Blessing Lopes Blessing Lopes - 1 month ago 16
Swift Question

Swift map(_:) extension for Set() ?

let numberSet = Set(1...11)
let divideSet = numberSet.map({ $0 / 10 })
//Error: Set does not have a member named map :(


Swift 1.2 supports
Set()
for unordered collections, but
map(_:)
doesn't seem to work on Sets, so i decide to get smart on my playground and tried:

let stringSet = Set(map(numberSet, { String($0)}))
println(stringSet)
stringSet = ["2", "11", "1", "8", "6", "4", "3", "9", "7", "10", "5]


This seemed to work.
So I tried extending Set:

extension Set {
func map<U>(transform: (T) -> U) -> Set<U> {
return Set(Swift.map(self, transform)) }
}
Error: "couldn't find initialiser for Set(T) that accepts argument of type U"


And i think there is a good reason why it doesn’t work, like this example here:

let smarDividSet = Set(map(numberSet, {$0 / 2}))
println(smarDividSet)
smartDividSet = "[5, 0, 2, 4, 1, 3]”
//Somehow elements is the Set are going missing.


Any ideas on how to extend Set to use map(_:) reliably ?.
Thank guys.

Answer

You were almost there. For some reason, the generic type of the returned set must be specified explicitly:

extension Set {
    func map<U>(transform: (T) -> U) -> Set<U> {
        return Set<U>(Swift.map(self, transform))
    }
}

Example:

let numberSet = Set(1...11)

let divideSet = numberSet.map { $0 / 2 }
println(divideSet) // [5, 0, 2, 4, 1, 3]

The resulting set has less elements because the integer division $0 / 2 truncates the quotient, e.g. both 4/2 and 5/2 map to the same element 2. This does not happen with floating point division:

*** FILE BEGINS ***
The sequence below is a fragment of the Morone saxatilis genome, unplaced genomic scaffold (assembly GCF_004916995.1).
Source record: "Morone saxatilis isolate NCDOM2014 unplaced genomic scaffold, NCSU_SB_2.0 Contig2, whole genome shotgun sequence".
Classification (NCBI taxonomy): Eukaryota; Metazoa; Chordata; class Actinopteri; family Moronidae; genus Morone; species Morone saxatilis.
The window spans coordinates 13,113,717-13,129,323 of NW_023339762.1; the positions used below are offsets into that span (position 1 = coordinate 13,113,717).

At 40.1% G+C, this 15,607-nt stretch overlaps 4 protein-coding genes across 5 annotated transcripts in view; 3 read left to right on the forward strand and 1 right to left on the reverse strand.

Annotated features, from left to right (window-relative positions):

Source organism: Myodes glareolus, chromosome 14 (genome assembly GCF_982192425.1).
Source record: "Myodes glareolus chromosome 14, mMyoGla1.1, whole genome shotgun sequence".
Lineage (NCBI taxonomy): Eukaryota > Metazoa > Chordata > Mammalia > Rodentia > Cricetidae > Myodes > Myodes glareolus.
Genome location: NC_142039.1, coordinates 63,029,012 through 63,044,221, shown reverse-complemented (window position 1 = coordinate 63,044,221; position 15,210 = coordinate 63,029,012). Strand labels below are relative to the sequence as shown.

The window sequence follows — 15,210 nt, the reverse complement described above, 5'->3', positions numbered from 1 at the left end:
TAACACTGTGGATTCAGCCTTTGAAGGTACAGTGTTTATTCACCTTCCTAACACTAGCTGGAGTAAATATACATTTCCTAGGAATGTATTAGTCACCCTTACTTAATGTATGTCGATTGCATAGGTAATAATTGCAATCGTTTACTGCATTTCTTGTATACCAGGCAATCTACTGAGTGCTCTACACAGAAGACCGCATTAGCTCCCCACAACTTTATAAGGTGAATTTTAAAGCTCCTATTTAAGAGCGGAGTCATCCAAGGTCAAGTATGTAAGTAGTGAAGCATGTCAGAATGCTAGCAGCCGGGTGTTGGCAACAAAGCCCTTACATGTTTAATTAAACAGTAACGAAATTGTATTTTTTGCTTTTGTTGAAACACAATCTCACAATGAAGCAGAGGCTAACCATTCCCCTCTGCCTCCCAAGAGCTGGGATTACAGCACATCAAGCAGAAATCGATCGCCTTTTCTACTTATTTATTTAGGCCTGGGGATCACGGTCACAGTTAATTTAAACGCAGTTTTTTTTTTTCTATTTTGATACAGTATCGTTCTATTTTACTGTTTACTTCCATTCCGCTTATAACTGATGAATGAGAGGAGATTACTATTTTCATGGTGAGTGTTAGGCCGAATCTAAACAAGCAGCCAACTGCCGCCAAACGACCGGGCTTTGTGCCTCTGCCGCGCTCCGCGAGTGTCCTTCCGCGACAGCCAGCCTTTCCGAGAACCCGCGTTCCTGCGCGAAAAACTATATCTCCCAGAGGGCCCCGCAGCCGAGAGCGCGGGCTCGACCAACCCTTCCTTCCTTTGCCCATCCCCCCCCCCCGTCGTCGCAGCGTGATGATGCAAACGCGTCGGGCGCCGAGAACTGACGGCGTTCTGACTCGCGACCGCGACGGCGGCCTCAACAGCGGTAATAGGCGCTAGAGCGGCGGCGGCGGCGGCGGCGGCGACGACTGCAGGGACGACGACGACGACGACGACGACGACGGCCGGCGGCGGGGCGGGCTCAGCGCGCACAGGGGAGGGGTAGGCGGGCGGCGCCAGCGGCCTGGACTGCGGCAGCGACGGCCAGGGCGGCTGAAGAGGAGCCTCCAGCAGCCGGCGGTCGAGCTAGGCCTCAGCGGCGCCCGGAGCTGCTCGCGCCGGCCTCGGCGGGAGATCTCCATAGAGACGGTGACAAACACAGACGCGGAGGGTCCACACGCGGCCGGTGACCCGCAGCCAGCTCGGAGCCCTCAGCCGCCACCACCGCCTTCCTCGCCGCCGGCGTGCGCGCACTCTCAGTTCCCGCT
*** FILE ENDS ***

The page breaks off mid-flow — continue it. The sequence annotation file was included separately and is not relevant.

let floatdivideSet = numberSet.map { Double($0) / 2.0 }
println(floatdivideSet) // [4.0, 5.0, 4.5, 5.5, 2.0, 3.0, 3.5, 2.5, 1.5, 1.0, 0.5]

Another possible implementation is

extension Set {
    func map<U>(transform: (T) -> U) -> Set<U> {
        return Set<U>(lazy(self).map(transform))
    }
}

Here lazy(self) returns a LazyForwardCollection which has a map() method and that returns a LazyForwardCollection again. The advantage might be that no intermediate array is created.


Update: Quite a lot changed with Swift 2 and 3. The generic placeholder of Set is now Element instead of T, and all collections have a map() method which returns an array.

There were also good arguments given about the problems of a Set -> Set mapping (such as different elements mapping to the same result). On the other hand, there may be a use-case for such a mapping, so here is an update for Swift 3 (now using a different name).

extension Set {
    func setmap<U>(transform: (Element) -> U) -> Set<U> {
        return Set<U>(self.lazy.map(transform))
    }
}

Example:

let numberSet = Set(1...11)
let divideSet = numberSet.setmap { $0 / 2 }
print(divideSet) // [5, 0, 2, 4, 1, 3]
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